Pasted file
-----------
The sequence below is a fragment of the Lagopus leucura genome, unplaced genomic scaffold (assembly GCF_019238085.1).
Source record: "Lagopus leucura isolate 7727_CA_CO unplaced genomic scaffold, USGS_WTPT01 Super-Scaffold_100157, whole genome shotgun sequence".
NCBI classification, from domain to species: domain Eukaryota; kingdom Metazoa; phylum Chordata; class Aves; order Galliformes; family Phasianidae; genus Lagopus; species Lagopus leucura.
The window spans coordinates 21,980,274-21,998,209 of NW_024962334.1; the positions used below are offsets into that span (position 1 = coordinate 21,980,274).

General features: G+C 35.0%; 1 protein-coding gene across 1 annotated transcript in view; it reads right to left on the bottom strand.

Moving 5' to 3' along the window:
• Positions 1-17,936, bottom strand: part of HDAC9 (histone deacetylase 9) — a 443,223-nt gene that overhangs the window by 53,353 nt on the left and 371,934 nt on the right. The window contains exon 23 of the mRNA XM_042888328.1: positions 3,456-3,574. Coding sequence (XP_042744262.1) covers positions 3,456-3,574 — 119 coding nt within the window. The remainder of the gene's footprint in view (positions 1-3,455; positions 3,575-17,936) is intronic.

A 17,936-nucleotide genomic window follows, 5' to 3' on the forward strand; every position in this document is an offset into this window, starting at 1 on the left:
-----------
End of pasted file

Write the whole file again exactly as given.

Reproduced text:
The sequence below is a fragment of the Lagopus leucura genome, unplaced genomic scaffold (assembly GCF_019238085.1).
Source record: "Lagopus leucura isolate 7727_CA_CO unplaced genomic scaffold, USGS_WTPT01 Super-Scaffold_100157, whole genome shotgun sequence".
NCBI classification, from domain to species: domain Eukaryota; kingdom Metazoa; phylum Chordata; class Aves; order Galliformes; family Phasianidae; genus Lagopus; species Lagopus leucura.
The window spans coordinates 21,980,274-21,998,209 of NW_024962334.1; the positions used below are offsets into that span (position 1 = coordinate 21,980,274).

General features: G+C 35.0%; 1 protein-coding gene across 1 annotated transcript in view; it reads right to left on the bottom strand.

Moving 5' to 3' along the window:
• Positions 1-17,936, bottom strand: part of HDAC9 (histone deacetylase 9) — a 443,223-nt gene that overhangs the window by 53,353 nt on the left and 371,934 nt on the right. The window contains exon 23 of the mRNA XM_042888328.1: positions 3,456-3,574. Coding sequence (XP_042744262.1) covers positions 3,456-3,574 — 119 coding nt within the window. The remainder of the gene's footprint in view (positions 1-3,455; positions 3,575-17,936) is intronic.

A 17,936-nucleotide genomic window follows, 5' to 3' on the forward strand; every position in this document is an offset into this window, starting at 1 on the left: